ginen aerial roots [off-island chamorus]

Craig Santos Perez



hasso' the entrance
to guam international airport
resembles i sakman                                           : outrigger canoe

"flying proa"
because it swiftly skimmed

[we] wait
at the gate
talk story with relatives
take pictures
wave goodbye

[we] board
i batkon aire                                                            : air boat

one-way flight
on continental

the name
of our airlines

the name
of our destination



                hasso' first day
at my new high school in california
the homeroom teacher asks
"where are you from"

                  "the mariana islands"
                  i answer

"i've never heard of that place"
                                    he replies "prove it exists"

yet when i step in front of the world map on the classroom wall
                                    it transforms into a mirror :

the pacific ocean                                                                          like my body
split                                                                                                      in two
& flayed                                                                                             to the margins

find australia                              philippines                           japan

                  then point to the empty space between
                                      "i'm from this invisible archipelago"

my classmates laugh     & even though i descend from
                   oceanic navigators             i feel so lost


shipwrecked                                                                                    on the coast
of a strange                                                                                       continent



"are you a citizen"
the teacher probes

my island guam
is us territory"
i explain

                                                                          [we] attend american schools
                                                                             eat american food
                                                                             listen to american music
                                                                             watch american movies
                                                                             play american sports
                                                                             learn american history
                                                                             dream american dreams
                                                                             & die in american wars

                                                                             : what follows your flag

"you speak english well"
he proclaims

"with almost no accent"

& isn't that what it means
to be                                                                 a diasporic chamoru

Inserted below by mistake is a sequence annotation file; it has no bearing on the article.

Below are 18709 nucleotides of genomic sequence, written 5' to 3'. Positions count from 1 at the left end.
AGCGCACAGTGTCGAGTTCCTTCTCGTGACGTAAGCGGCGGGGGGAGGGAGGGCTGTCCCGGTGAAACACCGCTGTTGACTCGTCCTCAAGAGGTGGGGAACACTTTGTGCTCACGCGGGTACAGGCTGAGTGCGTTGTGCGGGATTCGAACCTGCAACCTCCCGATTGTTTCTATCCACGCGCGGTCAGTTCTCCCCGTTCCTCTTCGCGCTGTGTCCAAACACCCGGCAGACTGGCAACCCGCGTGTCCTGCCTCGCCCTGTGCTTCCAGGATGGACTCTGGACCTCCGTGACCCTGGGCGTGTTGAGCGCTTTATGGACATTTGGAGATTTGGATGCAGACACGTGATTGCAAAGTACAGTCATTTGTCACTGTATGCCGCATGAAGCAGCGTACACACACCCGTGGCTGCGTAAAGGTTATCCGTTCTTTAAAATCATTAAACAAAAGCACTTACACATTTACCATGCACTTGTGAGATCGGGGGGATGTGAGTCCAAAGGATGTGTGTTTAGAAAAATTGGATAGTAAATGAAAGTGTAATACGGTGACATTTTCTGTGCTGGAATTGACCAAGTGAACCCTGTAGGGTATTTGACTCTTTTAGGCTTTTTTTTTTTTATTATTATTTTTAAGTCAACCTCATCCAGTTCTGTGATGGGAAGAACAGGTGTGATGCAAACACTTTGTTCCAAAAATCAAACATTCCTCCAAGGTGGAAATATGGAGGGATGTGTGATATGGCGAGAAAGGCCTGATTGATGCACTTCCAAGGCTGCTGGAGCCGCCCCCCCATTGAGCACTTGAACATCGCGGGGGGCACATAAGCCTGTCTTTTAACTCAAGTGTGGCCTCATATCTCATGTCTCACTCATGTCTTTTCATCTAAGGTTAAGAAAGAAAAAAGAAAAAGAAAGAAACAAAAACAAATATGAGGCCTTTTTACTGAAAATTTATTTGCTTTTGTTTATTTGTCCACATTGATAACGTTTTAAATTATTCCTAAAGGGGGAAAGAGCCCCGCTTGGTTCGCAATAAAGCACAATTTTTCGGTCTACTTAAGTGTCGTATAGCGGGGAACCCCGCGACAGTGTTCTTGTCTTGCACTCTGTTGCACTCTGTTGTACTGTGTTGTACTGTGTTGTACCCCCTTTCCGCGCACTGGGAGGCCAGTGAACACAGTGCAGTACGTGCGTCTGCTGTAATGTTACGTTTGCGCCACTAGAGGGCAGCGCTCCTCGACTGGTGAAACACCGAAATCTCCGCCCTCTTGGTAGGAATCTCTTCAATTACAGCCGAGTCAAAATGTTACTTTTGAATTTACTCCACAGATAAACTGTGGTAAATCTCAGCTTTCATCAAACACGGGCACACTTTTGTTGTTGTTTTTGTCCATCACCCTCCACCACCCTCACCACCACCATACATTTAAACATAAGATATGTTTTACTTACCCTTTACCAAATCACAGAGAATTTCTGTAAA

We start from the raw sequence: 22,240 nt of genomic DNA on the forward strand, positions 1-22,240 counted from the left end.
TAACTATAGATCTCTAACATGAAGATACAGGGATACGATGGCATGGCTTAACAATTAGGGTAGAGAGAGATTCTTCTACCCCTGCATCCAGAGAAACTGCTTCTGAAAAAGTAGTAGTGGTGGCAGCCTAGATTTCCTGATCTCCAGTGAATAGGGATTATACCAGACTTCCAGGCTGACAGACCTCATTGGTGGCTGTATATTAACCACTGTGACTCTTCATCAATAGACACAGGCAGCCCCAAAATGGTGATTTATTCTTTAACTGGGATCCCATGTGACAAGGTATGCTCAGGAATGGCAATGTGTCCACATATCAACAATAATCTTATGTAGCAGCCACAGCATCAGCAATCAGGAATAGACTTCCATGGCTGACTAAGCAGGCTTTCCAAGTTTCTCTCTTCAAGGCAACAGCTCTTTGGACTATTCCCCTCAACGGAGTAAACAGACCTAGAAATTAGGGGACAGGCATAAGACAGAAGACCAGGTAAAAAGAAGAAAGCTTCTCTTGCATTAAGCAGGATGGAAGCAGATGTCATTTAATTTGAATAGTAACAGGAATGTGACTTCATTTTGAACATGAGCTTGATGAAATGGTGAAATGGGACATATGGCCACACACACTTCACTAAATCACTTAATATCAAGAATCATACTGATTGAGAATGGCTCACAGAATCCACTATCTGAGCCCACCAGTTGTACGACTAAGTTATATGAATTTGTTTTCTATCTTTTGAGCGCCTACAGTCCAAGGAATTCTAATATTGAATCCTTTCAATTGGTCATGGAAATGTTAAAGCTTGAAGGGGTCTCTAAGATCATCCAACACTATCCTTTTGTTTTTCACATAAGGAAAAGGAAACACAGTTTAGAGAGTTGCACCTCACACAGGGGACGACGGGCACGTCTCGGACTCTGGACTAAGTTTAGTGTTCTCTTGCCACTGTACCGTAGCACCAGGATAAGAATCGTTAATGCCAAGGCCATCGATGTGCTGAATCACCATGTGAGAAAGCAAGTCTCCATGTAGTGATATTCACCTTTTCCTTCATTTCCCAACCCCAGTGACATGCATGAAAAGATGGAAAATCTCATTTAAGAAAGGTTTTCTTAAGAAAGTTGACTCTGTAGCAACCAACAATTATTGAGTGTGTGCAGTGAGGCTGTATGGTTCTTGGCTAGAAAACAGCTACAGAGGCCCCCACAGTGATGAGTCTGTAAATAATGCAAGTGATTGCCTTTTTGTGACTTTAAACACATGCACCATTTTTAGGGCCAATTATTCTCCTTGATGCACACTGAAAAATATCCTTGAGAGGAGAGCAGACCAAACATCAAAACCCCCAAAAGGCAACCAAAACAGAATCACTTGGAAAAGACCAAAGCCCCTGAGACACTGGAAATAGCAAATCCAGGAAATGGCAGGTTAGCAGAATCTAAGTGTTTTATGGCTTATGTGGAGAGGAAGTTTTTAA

to feel foreign
in a domestic sense


[hale nunu : ficus prolixa]

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Craig Santos Perez is a Chamoru from Guam. He is the author of six books of poetry and the editor of seven anthologies. He is a professor in the English department at the University of Hawaii at Manoa.

Richmond, California

"Craig Santos Perez continues to expand visual literacies of Pacific Literature as he grapples with the question: what does it mean to write the ocean? Here are handwoven, blessed nets of intergenerational Chamoru stories. If a poem could unstitch a barbed wire fence, throw net, play bingo, unshipwreck Indigenous youth, care for elders, or heal a broken heart with Spam, that poem is in these pages. Propelled by gratitude, this book is a call to defy and protect, a sea of poetic innovation and care."
—Noʻu Revilla, author of Ask the Brindled

"In from unincorporated territory [åmot], Craig Santos Perez sings down healing for the speaker who asks, 'isn’t that too / what it means to be / a diasporic chamorus // to feel foreign in your own homeland.' Each poem probes this question against the continued disenfranchisement and militarization of Guåhan and the CHomoru people. From elegies for loved ones, continual rewriting of prayer, and eating rice with the grandmother, the rituals in this collection bear the histories of family, of the church’s spiritual abuse, and of the colonization of the island. But for endurance and renewal there is hope; each poem-story is itself a plant that yields a seed the speaker gathers. Each seed bursts its casing to branch into a meeting place for inter-generational memory and wisdom. What was deemed unworthy, flowers wildly, coded in the name of the plants reclaiming their CHamoru names banking these pages. In this collection Craig Santos Perez’s vital poems prove yet again that his necessary and clear voice is one that shakes the foundations of nation and demands of the reader to consider their complicity in the machinations of Empire."
—Rajiv Mohabir, author of Cutlish

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